Feinberg research growing from injections of federal dollars, private gifts


Source: University Relations

A rendering of the Feinberg School of Medicine’s incoming biomedical research center on the Chicago Campus. The Louis A. Simpson and Kimberly K. Querrey Biomedical Research Center broke ground in May after a $92 million donation from the couple to the We Will campaign.

Julia Jacobs, Summer Editor

Although the national government’s biomedical research funding has been stagnant for the past dozen years, funding for Northwestern’s medical school research has been steadily growing — a counterintuitive trend administrators say they hope will continue.

The Feinberg School of Medicine’s research funding grew about 12 percent last year and more than 10 percent in 2013 — which Jay Walsh, the vice president for research at NU, said is a rarity among other research universities in the current financial climate.

“This is in drastic contradiction to what you would see at many of our peer institutions,” Walsh said. “Institutions nationwide are under pressure. They’re under financial pressure if they get a substantial amount of their funding from the state, and they’re under financial pressure because it’s difficult to get federal funding.”

But Feinberg has neither federal nor state funding troubles to worry about, Walsh said. Since 2003, National Institutes of Health funding for Feinberg research has grown despite funding for the institutes themselves remaining flat: Feinberg’s ranking among NIH-funded institutions has improved from 38th in 2003 to 21st in 2014. And as a private university, NU remains untouched by state budget cuts to Illinois institutions in recent years.

Bob McQuinn, the vice president of alumni relations and development at NU, told The Daily in an email that most of the increase in Feinberg’s funding over the past couple of years comes from federal grants. However, the University’s “We Will” campaign also plays a role.  McQuinn said that 40 percent of the total campaign goal — $1.5 billion — is allocated to Feinberg, a percentage that aligns with the proportion of the University’s budget that belongs to the medical school.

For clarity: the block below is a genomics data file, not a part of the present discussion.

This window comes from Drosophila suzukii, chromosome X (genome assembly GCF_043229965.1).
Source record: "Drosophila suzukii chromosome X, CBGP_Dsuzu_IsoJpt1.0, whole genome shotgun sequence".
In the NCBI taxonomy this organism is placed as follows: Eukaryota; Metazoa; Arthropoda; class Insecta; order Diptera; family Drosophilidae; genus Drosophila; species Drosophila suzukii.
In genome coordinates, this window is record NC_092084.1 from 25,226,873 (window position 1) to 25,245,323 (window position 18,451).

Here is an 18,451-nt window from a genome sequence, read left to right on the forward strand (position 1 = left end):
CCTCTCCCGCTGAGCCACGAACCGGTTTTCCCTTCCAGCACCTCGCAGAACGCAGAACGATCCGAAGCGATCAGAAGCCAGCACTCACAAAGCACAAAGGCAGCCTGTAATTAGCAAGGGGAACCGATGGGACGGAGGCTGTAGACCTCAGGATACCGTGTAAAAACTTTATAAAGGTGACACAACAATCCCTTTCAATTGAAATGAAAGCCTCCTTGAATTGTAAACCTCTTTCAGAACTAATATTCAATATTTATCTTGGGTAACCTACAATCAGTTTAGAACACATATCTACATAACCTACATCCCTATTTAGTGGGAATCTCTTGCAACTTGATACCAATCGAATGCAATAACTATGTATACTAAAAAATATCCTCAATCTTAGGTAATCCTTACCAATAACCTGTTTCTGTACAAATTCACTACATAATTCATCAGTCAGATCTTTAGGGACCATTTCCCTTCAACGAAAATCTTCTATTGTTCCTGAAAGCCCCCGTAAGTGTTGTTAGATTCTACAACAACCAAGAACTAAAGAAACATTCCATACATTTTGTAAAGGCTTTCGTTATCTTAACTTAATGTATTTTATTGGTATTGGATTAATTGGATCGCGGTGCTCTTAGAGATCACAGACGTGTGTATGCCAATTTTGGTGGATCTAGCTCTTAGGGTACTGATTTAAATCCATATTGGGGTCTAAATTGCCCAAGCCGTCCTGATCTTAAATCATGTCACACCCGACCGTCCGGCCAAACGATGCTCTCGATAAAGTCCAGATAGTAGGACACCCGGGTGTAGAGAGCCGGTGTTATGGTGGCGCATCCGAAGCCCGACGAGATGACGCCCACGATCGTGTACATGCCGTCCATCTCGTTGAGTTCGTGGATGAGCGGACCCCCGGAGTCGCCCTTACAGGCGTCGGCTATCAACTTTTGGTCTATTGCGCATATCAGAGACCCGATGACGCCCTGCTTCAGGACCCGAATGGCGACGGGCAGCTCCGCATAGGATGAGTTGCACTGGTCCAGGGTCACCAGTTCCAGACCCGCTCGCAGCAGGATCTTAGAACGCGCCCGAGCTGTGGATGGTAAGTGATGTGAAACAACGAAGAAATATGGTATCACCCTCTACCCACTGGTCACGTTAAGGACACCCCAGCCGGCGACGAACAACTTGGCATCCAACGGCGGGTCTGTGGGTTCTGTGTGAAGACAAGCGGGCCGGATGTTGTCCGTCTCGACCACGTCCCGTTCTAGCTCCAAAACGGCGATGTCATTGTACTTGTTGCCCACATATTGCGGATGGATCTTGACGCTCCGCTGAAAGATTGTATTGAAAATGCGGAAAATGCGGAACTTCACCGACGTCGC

The effect of federal dollars and the private campaign on biomedical research funding is more complex that a simple summation, Walsh said. Money from private donors allows Feinberg to produce discoveries and inventions that researchers can present to the NIH when seeking more funding, he said. In a cyclical fashion, those federal dollars feed into the University’s strategic plan for future research, which attracts more private donors, he added.

“There is enormous potential in developing not only the centerpiece for high quality of life, but also these therapies can generate wealth because they open new business opportunities,” said Samuel Stupp, the director of the Louis A. Simpson and Kimberly K. Querrey Institute for BioNanotechnology in Medicine, endowed by an alumnus and his wife in 2014 at the outset of the “We Will” campaign.

Stupp said this money has allowed the institute to back particularly expensive research that aims to find ways to regenerate human tissue in order to address problems such as spinal cord injuries and joint degeneration.

This year, Simpson and Querrey contributed another $92 million, which is helping to fund the new 12-story Simpson and Querrey Biomedical Research Center in Chicago, a project that broke ground in May. The construction of the building is likely to cause an even larger increase in Feinberg research funding compared to last year’s growth, according to a campaign update in June from the administration.

Administrators intend for the research building to double what they call Feinberg’s “research enterprise,” which Dr. Alan Krensky, the vice dean for development and alumni relations at Feinberg, said refers broadly to the total amount of biomedical research occurring within the school. The building will also serve to centralize pediatric research in Chicago with the research center’s proximity to the Ann and Robert H. Lurie Children’s Hospital, which will allow scientists to interact more easily with the hospital’s pediatricians, Krensky said.

“This is the future of academic medicine at Northwestern,” he said. “And (the campaign) is what has made everything possible.”

Krensky said campaign dollars have gone not only towards constructing new buildings but renovating spaces, supporting fellows and students and recruiting and retaining faculty.

These new hires include Ali Shilatifard, the chair of the department of biochemistry and molecular genetics, who has discovered potential druggable targets for cancer, Krensky said. Another investment of the campaign money was in Dr. Alfred George, the chair of the department of pharmacology, who is researching intracellular channels to find potential drugs to treat heart disease and brain disorders such as epilepsy, he said.

Although Walsh said it is difficult to tell whether the University’s reputation among research institutions is mirroring the growth of its funding, NU’s increasingly more competitive position in vying for faculty across the country suggests it is also growing.

“I’m seeing a change — in nearly the three decades that I’ve been here — in the intensity of the the scholarly activity that is happening across the university,” Walsh said. “We now regularly compete for faculty with all of the peers that you might consider our peers on both coasts.”

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